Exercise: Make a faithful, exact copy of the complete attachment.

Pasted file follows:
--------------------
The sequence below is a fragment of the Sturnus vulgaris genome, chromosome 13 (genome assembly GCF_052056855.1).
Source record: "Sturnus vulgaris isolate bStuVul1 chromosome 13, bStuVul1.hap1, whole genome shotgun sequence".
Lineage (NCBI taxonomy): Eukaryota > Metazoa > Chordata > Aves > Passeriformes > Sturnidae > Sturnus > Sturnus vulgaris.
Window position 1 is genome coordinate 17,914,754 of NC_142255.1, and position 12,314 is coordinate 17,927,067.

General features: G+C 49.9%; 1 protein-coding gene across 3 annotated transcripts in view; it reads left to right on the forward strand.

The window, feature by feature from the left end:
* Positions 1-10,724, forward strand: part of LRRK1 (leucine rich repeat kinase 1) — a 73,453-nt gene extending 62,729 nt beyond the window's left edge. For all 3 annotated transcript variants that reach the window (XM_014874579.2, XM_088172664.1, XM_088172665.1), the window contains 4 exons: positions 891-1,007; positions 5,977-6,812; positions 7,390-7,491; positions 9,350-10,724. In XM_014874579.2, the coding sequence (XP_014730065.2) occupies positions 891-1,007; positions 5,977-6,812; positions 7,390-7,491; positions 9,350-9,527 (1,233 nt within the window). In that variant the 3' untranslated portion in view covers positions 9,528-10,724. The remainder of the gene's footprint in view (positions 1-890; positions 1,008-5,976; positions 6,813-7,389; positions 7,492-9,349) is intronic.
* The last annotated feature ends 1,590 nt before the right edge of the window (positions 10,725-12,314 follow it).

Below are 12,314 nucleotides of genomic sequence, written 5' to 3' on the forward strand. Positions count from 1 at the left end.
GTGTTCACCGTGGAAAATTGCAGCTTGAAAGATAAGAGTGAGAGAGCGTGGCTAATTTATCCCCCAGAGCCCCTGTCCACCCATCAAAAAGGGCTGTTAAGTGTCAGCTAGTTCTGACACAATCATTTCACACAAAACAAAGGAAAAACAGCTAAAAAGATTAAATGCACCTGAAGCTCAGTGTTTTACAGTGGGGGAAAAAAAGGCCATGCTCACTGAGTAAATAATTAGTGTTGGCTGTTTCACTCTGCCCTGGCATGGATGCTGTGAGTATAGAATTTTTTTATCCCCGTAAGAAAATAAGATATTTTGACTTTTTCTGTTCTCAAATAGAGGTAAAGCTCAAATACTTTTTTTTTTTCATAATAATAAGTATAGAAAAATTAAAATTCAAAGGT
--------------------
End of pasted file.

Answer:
The sequence below is a fragment of the Sturnus vulgaris genome, chromosome 13 (genome assembly GCF_052056855.1).
Source record: "Sturnus vulgaris isolate bStuVul1 chromosome 13, bStuVul1.hap1, whole genome shotgun sequence".
Lineage (NCBI taxonomy): Eukaryota > Metazoa > Chordata > Aves > Passeriformes > Sturnidae > Sturnus > Sturnus vulgaris.
Window position 1 is genome coordinate 17,914,754 of NC_142255.1, and position 12,314 is coordinate 17,927,067.

General features: G+C 49.9%; 1 protein-coding gene across 3 annotated transcripts in view; it reads left to right on the forward strand.

The window, feature by feature from the left end:
* Positions 1-10,724, forward strand: part of LRRK1 (leucine rich repeat kinase 1) — a 73,453-nt gene extending 62,729 nt beyond the window's left edge. For all 3 annotated transcript variants that reach the window (XM_014874579.2, XM_088172664.1, XM_088172665.1), the window contains 4 exons: positions 891-1,007; positions 5,977-6,812; positions 7,390-7,491; positions 9,350-10,724. In XM_014874579.2, the coding sequence (XP_014730065.2) occupies positions 891-1,007; positions 5,977-6,812; positions 7,390-7,491; positions 9,350-9,527 (1,233 nt within the window). In that variant the 3' untranslated portion in view covers positions 9,528-10,724. The remainder of the gene's footprint in view (positions 1-890; positions 1,008-5,976; positions 6,813-7,389; positions 7,492-9,349) is intronic.
* The last annotated feature ends 1,590 nt before the right edge of the window (positions 10,725-12,314 follow it).

Below are 12,314 nucleotides of genomic sequence, written 5' to 3' on the forward strand. Positions count from 1 at the left end.
GTGTTCACCGTGGAAAATTGCAGCTTGAAAGATAAGAGTGAGAGAGCGTGGCTAATTTATCCCCCAGAGCCCCTGTCCACCCATCAAAAAGGGCTGTTAAGTGTCAGCTAGTTCTGACACAATCATTTCACACAAAACAAAGGAAAAACAGCTAAAAAGATTAAATGCACCTGAAGCTCAGTGTTTTACAGTGGGGGAAAAAAAGGCCATGCTCACTGAGTAAATAATTAGTGTTGGCTGTTTCACTCTGCCCTGGCATGGATGCTGTGAGTATAGAATTTTTTTATCCCCGTAAGAAAATAAGATATTTTGACTTTTTCTGTTCTCAAATAGAGGTAAAGCTCAAATACTTTTTTTTTTTCATAATAATAAGTATAGAAAAATTAAAATTCAAAGGT